Proposed MSL Site: Holden Crater
Proposed MSL Site: Holden Crater
PSP_007191_1535  Science Theme: Future Exploration/Landing Sites
Alluvial fans are deposits of sand, gravel, and sometimes boulders that were eroded from steep slopes (like mountain fronts or basin walls) and deposited on plains at the base of the slope. Erosion of deep alcoves into the walls of Holden Crater (155 kilometers/100 miles in diameter) provided sediment to these alluvial fans, which have coalesced into a large deposit called a bajada.

Most Martian impact craters that contain large alluvial fans are clustered between 18 and 29 degrees South, and the Holden bajada is the largest of these deposits recognized to date. Inverted channels are located on the alluvial fans, where the old stream beds were more resistant to later wind erosion than the fine-grained sediment deposited outside the channels. Preferential erosion left the channel beds exposed as ridges. Many ripples of more recent, wind-blown sand are found between the older inverted channels.

The Mars Science Laboratory (MSL) would land on the bajada and drive across the traversable ripples to the south, where the inverted channels, layers, and evidence for past fluvial (water) activity are located.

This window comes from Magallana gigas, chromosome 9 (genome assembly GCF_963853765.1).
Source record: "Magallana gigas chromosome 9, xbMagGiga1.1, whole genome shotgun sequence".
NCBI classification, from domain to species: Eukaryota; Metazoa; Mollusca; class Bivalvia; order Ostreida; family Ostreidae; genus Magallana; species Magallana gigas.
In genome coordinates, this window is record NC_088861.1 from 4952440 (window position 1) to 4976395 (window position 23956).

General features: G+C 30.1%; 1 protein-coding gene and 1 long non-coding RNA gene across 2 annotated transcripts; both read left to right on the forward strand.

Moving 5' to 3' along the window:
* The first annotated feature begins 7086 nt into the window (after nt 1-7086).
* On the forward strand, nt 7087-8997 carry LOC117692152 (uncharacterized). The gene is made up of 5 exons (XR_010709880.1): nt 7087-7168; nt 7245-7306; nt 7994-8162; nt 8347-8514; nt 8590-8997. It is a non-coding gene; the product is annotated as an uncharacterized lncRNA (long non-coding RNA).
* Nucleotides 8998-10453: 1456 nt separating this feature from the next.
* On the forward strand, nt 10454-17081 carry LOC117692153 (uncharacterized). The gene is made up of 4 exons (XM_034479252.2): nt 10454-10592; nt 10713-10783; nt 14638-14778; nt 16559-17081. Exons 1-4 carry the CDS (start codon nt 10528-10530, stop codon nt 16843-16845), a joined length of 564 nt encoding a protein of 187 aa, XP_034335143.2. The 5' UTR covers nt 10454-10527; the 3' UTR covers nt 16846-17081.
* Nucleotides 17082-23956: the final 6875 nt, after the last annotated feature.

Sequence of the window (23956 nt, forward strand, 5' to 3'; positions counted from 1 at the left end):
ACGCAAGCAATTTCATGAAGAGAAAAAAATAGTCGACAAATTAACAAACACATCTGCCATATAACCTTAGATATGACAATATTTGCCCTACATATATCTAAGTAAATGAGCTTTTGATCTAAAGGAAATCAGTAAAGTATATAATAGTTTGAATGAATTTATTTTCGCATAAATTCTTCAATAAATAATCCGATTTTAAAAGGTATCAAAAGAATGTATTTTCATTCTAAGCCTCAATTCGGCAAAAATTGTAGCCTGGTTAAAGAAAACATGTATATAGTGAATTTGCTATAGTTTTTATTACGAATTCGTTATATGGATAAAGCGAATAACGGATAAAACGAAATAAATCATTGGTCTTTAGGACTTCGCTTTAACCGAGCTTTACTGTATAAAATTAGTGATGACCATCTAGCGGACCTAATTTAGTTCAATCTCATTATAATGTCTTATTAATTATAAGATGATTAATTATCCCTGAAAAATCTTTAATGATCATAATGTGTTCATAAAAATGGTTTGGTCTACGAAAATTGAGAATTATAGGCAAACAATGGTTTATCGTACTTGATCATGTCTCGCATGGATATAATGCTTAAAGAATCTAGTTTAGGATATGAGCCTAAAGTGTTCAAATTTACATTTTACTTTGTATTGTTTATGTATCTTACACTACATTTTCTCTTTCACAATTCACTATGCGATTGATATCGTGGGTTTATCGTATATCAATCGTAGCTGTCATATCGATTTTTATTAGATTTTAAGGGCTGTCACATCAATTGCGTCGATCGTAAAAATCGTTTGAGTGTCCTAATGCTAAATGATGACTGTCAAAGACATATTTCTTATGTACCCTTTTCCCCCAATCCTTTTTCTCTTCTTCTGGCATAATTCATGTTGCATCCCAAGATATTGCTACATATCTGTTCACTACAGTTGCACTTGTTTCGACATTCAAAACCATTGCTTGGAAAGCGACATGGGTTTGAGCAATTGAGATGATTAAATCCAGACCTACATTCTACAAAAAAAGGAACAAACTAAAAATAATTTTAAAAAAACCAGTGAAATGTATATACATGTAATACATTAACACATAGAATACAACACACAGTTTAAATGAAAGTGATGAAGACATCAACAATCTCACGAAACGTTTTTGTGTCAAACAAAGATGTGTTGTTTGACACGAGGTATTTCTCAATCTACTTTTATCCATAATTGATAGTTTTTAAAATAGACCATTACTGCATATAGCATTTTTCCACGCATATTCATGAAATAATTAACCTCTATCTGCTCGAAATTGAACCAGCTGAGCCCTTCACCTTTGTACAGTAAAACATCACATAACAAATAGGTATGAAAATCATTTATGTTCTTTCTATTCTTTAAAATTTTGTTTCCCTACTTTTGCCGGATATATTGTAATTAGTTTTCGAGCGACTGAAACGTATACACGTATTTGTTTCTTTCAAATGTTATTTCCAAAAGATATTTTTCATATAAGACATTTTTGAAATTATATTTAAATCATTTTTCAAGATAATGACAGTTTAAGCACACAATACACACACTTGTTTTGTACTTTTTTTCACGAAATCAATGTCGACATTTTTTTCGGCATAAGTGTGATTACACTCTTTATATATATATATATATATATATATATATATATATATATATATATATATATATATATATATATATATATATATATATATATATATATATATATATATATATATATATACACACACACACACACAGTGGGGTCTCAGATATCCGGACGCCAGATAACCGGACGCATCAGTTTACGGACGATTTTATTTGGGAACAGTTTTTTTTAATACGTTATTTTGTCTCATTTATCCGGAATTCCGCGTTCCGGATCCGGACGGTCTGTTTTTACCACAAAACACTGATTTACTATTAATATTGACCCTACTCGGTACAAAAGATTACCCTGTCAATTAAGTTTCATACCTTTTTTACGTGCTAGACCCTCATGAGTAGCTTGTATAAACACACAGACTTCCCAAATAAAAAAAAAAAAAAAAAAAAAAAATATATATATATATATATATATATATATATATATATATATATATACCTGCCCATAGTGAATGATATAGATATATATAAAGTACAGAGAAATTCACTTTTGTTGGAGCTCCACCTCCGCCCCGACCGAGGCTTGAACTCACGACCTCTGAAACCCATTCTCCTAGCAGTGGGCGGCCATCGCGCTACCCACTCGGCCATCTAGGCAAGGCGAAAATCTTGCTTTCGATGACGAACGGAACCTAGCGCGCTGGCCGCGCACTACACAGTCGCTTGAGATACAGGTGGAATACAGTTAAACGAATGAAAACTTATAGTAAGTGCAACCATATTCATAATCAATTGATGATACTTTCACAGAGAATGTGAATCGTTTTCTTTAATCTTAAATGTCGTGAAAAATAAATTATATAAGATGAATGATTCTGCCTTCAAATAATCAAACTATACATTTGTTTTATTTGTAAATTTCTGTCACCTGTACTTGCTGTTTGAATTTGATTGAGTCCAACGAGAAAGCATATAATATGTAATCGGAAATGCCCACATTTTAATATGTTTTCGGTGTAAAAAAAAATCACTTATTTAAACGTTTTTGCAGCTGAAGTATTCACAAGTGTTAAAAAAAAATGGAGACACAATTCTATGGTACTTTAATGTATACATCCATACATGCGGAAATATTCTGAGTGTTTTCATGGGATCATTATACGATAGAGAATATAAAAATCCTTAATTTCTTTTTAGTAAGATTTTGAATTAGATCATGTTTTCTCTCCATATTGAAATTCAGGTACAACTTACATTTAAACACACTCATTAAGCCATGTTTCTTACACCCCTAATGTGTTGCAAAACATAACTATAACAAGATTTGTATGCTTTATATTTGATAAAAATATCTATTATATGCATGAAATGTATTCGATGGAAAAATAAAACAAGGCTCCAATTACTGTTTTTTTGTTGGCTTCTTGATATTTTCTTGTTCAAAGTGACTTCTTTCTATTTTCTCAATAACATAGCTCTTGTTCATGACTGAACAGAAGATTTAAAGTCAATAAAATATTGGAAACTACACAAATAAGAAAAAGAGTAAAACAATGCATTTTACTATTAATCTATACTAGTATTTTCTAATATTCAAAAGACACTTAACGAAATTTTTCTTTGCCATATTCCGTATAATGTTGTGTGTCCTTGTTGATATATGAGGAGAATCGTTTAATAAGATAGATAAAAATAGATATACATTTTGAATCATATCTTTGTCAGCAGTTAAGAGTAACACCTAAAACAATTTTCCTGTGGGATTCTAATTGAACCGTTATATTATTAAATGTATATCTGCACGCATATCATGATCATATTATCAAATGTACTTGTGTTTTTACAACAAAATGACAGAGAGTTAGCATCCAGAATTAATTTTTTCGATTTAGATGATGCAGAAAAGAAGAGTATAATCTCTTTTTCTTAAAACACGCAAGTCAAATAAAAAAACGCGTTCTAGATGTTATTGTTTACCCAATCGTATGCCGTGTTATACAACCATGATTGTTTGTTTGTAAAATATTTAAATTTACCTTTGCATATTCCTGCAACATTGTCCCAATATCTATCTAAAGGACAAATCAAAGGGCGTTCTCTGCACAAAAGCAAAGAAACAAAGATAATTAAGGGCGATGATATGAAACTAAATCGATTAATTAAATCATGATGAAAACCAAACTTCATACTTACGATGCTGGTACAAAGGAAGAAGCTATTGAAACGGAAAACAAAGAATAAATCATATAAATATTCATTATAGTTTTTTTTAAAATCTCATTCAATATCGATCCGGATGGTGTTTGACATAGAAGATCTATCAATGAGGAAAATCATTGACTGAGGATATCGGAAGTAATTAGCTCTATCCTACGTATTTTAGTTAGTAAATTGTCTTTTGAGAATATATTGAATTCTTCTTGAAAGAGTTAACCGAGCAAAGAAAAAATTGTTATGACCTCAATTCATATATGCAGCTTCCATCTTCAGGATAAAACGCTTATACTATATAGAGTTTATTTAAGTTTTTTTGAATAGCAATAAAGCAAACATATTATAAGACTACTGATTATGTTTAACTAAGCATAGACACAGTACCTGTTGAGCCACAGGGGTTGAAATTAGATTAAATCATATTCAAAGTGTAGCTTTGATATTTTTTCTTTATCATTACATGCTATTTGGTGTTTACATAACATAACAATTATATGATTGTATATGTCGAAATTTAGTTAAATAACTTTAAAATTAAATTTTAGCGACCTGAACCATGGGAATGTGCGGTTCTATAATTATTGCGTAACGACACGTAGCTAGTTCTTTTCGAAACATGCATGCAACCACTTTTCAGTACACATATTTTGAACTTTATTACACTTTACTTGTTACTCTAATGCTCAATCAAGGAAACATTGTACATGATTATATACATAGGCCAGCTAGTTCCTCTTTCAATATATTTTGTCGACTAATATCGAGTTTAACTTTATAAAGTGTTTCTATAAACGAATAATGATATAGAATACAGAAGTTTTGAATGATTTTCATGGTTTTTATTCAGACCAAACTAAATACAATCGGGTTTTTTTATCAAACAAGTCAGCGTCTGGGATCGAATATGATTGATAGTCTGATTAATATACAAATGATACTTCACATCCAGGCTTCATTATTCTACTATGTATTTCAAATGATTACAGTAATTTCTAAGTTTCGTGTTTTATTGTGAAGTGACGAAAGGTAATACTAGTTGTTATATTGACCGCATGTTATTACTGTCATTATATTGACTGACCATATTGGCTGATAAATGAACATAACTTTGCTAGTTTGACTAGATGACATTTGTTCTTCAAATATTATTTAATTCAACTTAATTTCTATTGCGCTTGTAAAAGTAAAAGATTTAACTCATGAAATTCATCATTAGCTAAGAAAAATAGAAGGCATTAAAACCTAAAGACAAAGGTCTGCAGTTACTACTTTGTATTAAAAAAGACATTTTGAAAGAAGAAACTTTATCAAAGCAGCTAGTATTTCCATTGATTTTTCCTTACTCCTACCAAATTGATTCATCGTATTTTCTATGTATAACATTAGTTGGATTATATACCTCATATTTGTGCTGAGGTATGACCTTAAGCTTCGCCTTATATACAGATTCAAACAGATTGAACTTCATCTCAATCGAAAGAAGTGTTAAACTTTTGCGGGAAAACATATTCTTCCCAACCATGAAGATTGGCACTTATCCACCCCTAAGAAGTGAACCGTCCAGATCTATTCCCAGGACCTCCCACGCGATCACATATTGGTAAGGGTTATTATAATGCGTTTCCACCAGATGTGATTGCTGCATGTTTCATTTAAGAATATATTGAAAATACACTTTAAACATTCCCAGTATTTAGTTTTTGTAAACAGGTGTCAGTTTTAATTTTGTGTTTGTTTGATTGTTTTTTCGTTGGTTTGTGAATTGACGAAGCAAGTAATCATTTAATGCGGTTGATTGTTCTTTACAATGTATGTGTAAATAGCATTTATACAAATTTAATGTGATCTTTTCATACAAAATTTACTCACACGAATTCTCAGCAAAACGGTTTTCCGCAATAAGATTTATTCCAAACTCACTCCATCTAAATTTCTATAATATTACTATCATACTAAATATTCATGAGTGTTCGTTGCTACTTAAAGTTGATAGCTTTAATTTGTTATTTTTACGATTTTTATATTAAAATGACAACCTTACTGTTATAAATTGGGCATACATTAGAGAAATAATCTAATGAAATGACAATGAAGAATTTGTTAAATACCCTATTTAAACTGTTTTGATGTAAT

Written by: Jennifer Griffes  (23 April 2008)

This is a stereo pair with PSP_007903_1535.
Acquisition date
07 February 2008

Local Mars time

Latitude (centered)

Longitude (East)

Spacecraft altitude
259.9 km (161.5 miles)

Original image scale range
26.0 cm/pixel (with 1 x 1 binning) so objects ~78 cm across are resolved

Map projected scale
25 cm/pixel and North is up

Map projection

Emission angle

Phase angle

Solar incidence angle
56°, with the Sun about 34° above the horizon

Solar longitude
28.8°, Northern Spring

For non-map projected images
North azimuth:  96°
Sub-solar azimuth:  42.8°
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Full resolution JP2 download
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Black & white is 5 km across; enhanced color about 1 km
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NASA’s Jet Propulsion Laboratory, a division of the California Institute of Technology in Pasadena, Calif., manages the Mars Reconnaissance Orbiter for NASA’s Science Mission Directorate, Washington. The HiRISE camera was built by Ball Aerospace and Technology Corporation and is operated by the University of Arizona.